There are some case reports and small studies in which doctors changed the timing of the embryo transfer according to the results of the endometrial receptivity assay. One such study looked at women with recurrent IVF failures using donor eggs (which means that all of the patients had high quality embryos to transfer). These patients had failed in anywhere from one to six previous attempts. Most did not become pregnant, a few became pregnant but miscarried – none had achieved a live birth. Doctors then changed the time of the embryo transfer based on the results of the endometrial receptivity assay and found that 67% achieved an ongoing pregnancy.
This is very encouraging evidence that this may be a useful test. However, more data needs to be collected. At the current time, scientists and doctors are conducting a worldwide multi-center study to try to determine with the greatest certainty possible, whether the endometrial receptivity assay test is a useful method to help improves a woman’s fertility.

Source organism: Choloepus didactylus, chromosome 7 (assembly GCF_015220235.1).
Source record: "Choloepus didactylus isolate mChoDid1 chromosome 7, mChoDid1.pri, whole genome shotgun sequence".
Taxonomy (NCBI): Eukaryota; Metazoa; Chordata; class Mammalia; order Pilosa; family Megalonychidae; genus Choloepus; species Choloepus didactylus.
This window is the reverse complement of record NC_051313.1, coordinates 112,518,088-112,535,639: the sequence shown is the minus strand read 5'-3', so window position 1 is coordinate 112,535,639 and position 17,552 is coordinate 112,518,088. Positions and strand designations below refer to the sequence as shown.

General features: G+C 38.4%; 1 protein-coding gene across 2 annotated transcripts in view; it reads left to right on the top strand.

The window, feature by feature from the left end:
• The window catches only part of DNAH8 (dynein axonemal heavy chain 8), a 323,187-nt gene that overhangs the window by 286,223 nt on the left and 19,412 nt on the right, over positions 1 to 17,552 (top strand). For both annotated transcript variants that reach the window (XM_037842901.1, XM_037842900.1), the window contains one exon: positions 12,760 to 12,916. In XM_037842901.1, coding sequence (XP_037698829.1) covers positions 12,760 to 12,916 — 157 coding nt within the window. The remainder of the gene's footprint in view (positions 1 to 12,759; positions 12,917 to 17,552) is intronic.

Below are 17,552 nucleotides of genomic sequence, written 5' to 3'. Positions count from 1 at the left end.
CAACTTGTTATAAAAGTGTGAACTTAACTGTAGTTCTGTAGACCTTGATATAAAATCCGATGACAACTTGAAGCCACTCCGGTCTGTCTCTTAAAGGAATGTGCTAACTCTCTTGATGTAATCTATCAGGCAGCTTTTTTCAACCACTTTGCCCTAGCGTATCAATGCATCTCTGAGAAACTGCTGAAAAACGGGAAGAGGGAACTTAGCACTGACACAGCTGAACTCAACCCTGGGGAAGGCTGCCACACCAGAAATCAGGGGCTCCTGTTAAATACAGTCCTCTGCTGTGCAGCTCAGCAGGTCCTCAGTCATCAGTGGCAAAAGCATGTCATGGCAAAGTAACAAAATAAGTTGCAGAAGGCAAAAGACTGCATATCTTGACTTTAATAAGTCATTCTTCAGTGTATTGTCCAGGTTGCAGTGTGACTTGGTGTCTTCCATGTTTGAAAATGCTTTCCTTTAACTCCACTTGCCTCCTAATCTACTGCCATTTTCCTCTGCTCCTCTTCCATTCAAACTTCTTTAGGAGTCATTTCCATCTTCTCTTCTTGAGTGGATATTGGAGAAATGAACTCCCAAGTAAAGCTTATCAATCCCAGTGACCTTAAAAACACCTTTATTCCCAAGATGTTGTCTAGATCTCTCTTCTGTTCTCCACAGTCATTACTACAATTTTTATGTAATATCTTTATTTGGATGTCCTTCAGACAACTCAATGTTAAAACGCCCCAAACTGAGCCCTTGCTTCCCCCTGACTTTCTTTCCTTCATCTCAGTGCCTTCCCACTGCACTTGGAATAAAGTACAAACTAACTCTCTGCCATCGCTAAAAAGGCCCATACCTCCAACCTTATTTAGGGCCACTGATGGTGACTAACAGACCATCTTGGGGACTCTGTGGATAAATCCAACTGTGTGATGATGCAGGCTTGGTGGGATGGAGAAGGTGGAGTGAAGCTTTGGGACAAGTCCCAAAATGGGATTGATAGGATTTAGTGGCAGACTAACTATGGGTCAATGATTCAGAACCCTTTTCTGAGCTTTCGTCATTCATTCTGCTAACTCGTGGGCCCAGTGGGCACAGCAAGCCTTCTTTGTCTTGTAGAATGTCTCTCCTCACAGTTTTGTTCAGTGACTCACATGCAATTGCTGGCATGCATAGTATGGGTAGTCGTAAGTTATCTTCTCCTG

How if the test performed?
The endometrial receptivity assay is performed by obtaining the tissue from the uterine lining at a very specific time. This can be done in one of two ways:
1) If a woman ovulates, she can use a home urinary ovulation predictor test to detect the LH surge. This is considered day 0. On day 7, she will go to the fertility doctor for the test.
2) Another method is to use medications to prepare the uterine lining using the hormones estrogen and progesterone. This is the method we usually use for performing a frozen embryo transfer cycle. The day the progesterone is started is day 0. The test is done on the fifth day after that.
On the appropriate day (using either method), the doctor or nurse practitioner will perform an endometrial biopsy. First, a speculum is placed into the vagina so that the cervix (opening of the uterus) can be seen. The cervix is stabilized and then a catheter (like a thin, flexible plastic straw) is advanced through the cervix into the uterine cavity. A plunger in the catheter is withdrawn. This creates suction in the catheter which draws endometrial tissue inside the catheter. The catheter is then removed.
The endometrial biopsy does not take very long but most women find it very uncomfortable.
The results are available in about three weeks. If the results show that the endometrium is non-receptive, it is recommended that the test be repeated either earlier or later when the lining is thought to be receptive in order to confirm that this is the correct time to transfer the embryos.